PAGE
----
I've had the opportunity to travel to France twice so far in my life. The second time was in '04 to follow the second week of le Tour through the Pyrenees and spend the last week in Paris with Gina on our extended honeymoon. While spending two weeks and enjoying the country on a grander scale with my new wife, it doesn't compare to the week spent there two years earlier with my grandfather traveling through the Normandy region. This wasn't my grandfather's first trip to France either, his first trip as he would always say was courtesy of Uncle Sam, first stepping foot on Omaha beach in Normandy on June 6th, 1944 from a landing craft while taking fire from German artillery and machine guns. He was in the National guard as part of the 115th Infantry Regiment of the 29th Division out of his home town of Frederick. During his time in France he earned two Purple Hearts and the Silver Star, but as the story goes, since his Company Captain didn't have a Silver Star no one in his command could either, so the orders were rewritten as a Bronze Star.
In 2000 he returned for the first time in almost 60 years with a group of veterans, when he returned he insisted he go back again with his two grandsons. Growing up we always knew he served in WWII and landed on Omaha beach. Over the years I can't count the number of times I watched the movie The Longest Day and watched in amazement how these men were able to fight their way off the beaches let alone go on to liberate France. My grandfather never talked about the war, only little things here and there like the hedge rows, the first German he had a close encounter with while searching a farm just inland from the beach and some other lesser events of his experience. He never discussed the things that I knew kept him awake at night, even years later I know he still had nightmares of his days there. At the suggestion of a friend he began writing down some of the stories but I have yet to read them. When we visited the WWII museum in Aramange they had a small theater where you watched a short movie recounting the events of D-Day. Within the first few minutes of the movie that opened with the sound of machine gun fire and explosions, he had to leave the theater. This was probably the first time I had ever realized how much this part of his life still affected him and made me regret all of the Christmas and birthday gifts of books and movies on the war that probably only served as a reminder of things best forgotten.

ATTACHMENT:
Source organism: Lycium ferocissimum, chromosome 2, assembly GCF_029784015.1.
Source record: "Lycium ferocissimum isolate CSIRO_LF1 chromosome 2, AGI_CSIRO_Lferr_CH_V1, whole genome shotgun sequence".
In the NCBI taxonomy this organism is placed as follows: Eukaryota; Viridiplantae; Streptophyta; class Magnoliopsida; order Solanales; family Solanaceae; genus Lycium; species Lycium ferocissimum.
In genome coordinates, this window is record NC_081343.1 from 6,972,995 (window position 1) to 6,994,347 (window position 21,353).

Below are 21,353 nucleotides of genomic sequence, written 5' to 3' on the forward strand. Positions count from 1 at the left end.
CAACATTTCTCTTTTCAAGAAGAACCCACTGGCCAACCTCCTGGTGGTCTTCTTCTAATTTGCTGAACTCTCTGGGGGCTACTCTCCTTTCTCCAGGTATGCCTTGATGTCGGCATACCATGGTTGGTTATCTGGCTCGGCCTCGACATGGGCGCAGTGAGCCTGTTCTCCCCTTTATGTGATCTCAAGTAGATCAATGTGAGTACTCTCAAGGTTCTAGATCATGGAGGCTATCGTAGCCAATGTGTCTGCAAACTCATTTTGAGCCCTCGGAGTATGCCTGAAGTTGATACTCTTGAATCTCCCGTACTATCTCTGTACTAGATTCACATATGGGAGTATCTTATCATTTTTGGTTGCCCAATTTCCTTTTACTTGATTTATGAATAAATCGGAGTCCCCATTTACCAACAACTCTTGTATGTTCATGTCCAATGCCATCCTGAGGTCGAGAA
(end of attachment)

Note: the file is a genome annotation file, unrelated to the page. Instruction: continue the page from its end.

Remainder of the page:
During our trip we visited a small farm not far from the city of St. Lo made famous by the 101st Airborne to visit the Wall of Remembrance. The Wall of Remembrance was erected by the local farmers to pay homage to the soldiers of the 29th. Typically if your name is up on this wall, it is put there posthumously. To our surprise, while we were there my grandfather was honored by having his name put on this wall with his daughter and grandsons present. I think this was the first time I had ever seen him cry.
When he returned from the war he married my grandmother whom he had only corresponded with through letters. He originally wrote to her sister but she was already engaged at the time so she had her sister respond. After the war he continued to serve in the National Guard and went on to become a cabinet maker. My fondest memories of my youth were the summers spent working in my grandfather's basement workshop constructing things out of wood, glue and nails.
He passed away on Saturday, June 28th at the age of 88. He's survived by his wife Madeline, his daughter, his two grand children and his great grand daughter. At his service, many of the men he later served with in the 29th came to honor him as well as those who had grown up or worked with him. They all spoke so highly of him, considering him among the greatest people they knew and how they were all honored to have known him. One man that grew up with my grandfather told my brother and I that "we could only hope to be half the man he was". I believe him.
It's taken me a month to come up with the words for this post and be able to finish writing them down before having to walk away. Regardless, they'll still not capture the man that my grandfather was or how much I'll miss him.